Undercooked organic meat may carry parasite risk

Undercooked organic meat may carry parasite risk

Organic meat may carry a dangerous parasite which can transmit to people eating the products, if not cooked properly, a new study has warned.

Researchers in the US found that a food-borne illness called toxoplasmosis, which is not as well known as salmonella or E. coli outbreaks, is caused by the toxoplasma parasite mostly found in organic meats.

“The new trend in the production of free-range, organically raised meat could increase the risk of Toxoplasma gondii contamination of meat,” the authors said.

The researchers point out that eating undercooked meat — whether organic or conventionally raised — especially pork, lamb and wild game such as venison, is one of the main ways people become infected with the toxoplasma parasite.

People can also contract the infection by not washing raw fruits and vegetables, which may have come in contact with soil contaminated by cat feces, they said.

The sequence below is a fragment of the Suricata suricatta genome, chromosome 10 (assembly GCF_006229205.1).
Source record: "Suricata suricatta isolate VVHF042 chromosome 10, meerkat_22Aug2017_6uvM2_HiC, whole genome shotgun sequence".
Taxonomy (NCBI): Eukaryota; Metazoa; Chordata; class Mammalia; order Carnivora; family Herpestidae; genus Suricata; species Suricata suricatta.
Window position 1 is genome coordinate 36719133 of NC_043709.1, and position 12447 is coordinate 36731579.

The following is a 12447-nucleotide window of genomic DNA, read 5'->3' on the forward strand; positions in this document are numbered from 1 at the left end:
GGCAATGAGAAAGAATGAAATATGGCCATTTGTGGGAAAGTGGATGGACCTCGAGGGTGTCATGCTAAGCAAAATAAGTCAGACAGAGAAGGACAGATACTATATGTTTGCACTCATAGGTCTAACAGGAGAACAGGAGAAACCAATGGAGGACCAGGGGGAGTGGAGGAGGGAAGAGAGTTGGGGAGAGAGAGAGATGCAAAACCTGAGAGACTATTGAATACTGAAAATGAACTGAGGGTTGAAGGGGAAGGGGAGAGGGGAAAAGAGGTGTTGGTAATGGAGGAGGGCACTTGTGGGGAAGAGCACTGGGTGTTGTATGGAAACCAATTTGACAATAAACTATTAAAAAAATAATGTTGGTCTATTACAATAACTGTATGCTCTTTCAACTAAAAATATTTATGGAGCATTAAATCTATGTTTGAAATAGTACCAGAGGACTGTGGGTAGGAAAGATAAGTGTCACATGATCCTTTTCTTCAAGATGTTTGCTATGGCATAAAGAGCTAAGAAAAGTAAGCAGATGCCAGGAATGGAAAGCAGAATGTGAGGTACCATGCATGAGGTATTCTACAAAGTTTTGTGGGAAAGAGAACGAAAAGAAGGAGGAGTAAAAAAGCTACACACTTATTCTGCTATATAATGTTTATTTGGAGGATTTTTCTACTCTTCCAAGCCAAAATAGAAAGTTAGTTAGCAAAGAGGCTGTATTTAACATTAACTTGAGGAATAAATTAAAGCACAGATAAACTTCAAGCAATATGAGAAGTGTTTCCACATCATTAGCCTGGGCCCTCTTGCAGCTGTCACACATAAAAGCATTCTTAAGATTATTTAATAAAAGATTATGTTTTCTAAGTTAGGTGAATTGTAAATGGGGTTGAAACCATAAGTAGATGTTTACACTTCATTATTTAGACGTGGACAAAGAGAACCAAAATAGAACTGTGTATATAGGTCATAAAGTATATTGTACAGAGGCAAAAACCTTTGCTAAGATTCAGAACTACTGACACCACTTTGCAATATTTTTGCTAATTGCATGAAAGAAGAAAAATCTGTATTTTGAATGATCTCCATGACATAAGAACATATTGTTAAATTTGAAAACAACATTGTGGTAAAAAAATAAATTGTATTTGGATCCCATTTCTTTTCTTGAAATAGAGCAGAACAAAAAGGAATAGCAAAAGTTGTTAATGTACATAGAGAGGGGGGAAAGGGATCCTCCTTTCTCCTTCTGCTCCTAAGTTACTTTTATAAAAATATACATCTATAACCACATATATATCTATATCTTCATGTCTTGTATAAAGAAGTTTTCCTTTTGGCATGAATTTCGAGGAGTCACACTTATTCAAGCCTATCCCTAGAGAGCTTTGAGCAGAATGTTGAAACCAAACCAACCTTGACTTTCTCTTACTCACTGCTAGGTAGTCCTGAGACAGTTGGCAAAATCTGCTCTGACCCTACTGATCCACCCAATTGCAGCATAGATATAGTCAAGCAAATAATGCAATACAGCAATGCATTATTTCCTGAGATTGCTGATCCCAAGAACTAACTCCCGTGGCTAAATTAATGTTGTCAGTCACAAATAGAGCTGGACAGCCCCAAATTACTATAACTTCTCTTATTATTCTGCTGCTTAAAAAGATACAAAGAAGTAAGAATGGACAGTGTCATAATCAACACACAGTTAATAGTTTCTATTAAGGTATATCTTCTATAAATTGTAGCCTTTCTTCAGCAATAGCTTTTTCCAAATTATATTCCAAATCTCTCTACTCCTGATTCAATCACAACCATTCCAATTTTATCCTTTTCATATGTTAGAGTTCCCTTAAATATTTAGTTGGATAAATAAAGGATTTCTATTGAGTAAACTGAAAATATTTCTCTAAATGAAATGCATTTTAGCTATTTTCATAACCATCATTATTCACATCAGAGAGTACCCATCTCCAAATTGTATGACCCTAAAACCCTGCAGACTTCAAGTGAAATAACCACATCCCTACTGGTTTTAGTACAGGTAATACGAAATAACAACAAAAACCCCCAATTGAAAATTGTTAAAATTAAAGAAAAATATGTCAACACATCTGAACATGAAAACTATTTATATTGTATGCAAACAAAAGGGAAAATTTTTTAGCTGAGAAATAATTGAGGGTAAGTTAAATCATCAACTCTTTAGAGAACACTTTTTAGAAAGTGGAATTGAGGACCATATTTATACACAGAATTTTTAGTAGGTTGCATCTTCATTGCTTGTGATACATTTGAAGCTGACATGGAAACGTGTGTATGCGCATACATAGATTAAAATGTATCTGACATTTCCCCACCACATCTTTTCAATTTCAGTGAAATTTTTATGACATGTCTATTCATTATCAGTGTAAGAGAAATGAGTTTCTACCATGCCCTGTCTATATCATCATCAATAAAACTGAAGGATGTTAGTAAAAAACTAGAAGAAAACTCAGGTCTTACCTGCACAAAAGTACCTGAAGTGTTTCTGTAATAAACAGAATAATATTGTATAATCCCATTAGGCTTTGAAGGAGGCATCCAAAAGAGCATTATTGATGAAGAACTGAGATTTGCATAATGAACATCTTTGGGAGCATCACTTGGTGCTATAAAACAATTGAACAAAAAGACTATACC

Cats, they said, can spread toxoplasmosis after eating other infected animals and then passing the parasite along in their feces.

This can contaminate not only home litter boxes, but the soil or water if a cat goes outside.

Although perhaps as many as one in five Americans carry the parasite, few people have symptoms because the immune system in healthy people does a good job of preventing T. gondii from causing illness.

Toxoplasmosis presents more of a threat to pregnant women and people with a weakened immune system, especially if they change cat litter boxes or touch contaminated soil when gardening.

In its earliest stages, the illness causes flu-like symptoms, and if severe, can cause damage to the brain, eyes and other organs.

The new research, published in the journal Clinical Infectious Diseases, reviewed the foods most likely to carry the parasite and how people can prevent becoming sickened by it.

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